Cover Story

Scientists' considerable work on detecting interpersonal deception includes both content-analytic approaches (what information is being communicated) and behavior-analytic approaches (how the information is being communicated) and usually focuses on detecting lies, as opposed to detecting omissions or obfuscation.

However, despite this significant scientific work on detecting deception, there is surprisingly little on actually conducting it, note experts in the field. Questions that remain largely unasked by scientists include: What are the most effective methods for deceiving? What are the key personal and environmental variables for success or failure? What factors shorten, prolong or amplify the effect of deception?

Such questions could all be investigated empirically, yet this hasn't happened either among scientists or those in professions or vocations where deception features prominently, says Scott Gerwehr, a doctoral student in psychology and policy analyst for the RAND Corp. For example, he notes that agents in undercover police and intelligence work lack written doctrine on how to deceive and rarely subject any existing doctrine to rigorous scientific inquiry.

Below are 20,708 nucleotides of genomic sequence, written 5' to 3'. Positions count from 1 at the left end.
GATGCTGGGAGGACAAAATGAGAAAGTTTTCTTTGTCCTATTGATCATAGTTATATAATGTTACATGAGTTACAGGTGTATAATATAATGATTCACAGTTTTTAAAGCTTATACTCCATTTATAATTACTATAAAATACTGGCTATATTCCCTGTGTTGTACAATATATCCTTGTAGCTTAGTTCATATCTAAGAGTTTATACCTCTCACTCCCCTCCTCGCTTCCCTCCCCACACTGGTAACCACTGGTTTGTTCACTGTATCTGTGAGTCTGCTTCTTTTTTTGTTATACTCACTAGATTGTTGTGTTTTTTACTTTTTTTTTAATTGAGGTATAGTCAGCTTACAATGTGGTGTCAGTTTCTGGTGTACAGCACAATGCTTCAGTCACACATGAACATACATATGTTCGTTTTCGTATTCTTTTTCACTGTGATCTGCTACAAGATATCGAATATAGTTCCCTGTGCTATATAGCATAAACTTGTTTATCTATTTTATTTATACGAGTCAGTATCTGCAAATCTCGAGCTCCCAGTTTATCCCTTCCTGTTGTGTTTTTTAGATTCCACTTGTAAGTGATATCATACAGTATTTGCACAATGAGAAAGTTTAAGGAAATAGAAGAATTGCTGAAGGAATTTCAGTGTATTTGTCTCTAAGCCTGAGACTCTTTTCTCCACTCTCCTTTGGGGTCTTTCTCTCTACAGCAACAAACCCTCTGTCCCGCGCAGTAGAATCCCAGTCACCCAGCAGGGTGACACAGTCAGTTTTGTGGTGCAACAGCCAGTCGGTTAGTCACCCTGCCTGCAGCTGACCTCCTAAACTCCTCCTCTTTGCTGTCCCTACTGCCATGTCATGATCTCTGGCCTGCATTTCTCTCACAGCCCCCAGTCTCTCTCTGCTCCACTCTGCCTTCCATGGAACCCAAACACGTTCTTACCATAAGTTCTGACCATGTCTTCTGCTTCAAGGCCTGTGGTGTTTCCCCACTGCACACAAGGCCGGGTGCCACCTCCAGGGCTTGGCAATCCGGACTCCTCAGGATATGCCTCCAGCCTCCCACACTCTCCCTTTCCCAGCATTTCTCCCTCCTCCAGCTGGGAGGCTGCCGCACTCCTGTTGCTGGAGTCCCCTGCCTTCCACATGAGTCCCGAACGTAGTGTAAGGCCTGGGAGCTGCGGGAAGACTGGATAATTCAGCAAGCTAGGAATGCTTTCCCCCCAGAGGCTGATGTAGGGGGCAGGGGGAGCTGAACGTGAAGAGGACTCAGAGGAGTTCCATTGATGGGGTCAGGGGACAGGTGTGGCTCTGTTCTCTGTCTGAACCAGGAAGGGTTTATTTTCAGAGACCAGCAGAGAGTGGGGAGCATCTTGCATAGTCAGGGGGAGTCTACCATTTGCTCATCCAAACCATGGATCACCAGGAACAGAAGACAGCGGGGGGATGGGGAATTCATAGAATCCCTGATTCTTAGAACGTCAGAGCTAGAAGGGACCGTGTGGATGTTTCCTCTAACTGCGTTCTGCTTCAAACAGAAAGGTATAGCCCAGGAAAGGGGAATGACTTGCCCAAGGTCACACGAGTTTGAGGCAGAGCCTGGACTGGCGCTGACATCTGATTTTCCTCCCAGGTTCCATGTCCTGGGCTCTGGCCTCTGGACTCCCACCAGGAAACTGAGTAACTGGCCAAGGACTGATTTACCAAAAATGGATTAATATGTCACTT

To help remedy this situation, APA in June coordinated a meeting of internationally recognized experts on deception at Marymount University in Arlington, Va. Attendees examined a range of deception-related issues to:

  • Identify gaps or untested hypotheses regarding the practice of deception in the scientific literature and professional knowledge base.

  • Formulate a "road map" of scientific experimentation to address shortcomings, inaccuracies and gaps in existing doctrine.

Among the topics discussed was the potential to glean--from the scientific literature of deception-detection studies--hypotheses reversing those studies' findings. For example, notes Gerwehr, who conceptualized and attended the meeting, if appearing tense and giving a negative impression can be cues to deception, then scientists may hypothesize that a means to achieving deception is appearing relaxed and likeable.

Moreover, says Gerwehr, from interviews with those who professionally practice deception, scientists may discover principles of effective interpersonal deception that generalize across a range of fields, such as acting, smuggling, unscrupulous sales or con artistry.

Mining both the scientific literature and the expertise of practitioners could, adds Gerwehr, ultimately help in the training of intelligence and other law-enforcement officers doing legitimate undercover work.


Geoffrey Mumford, PhD, is APA director of science policy.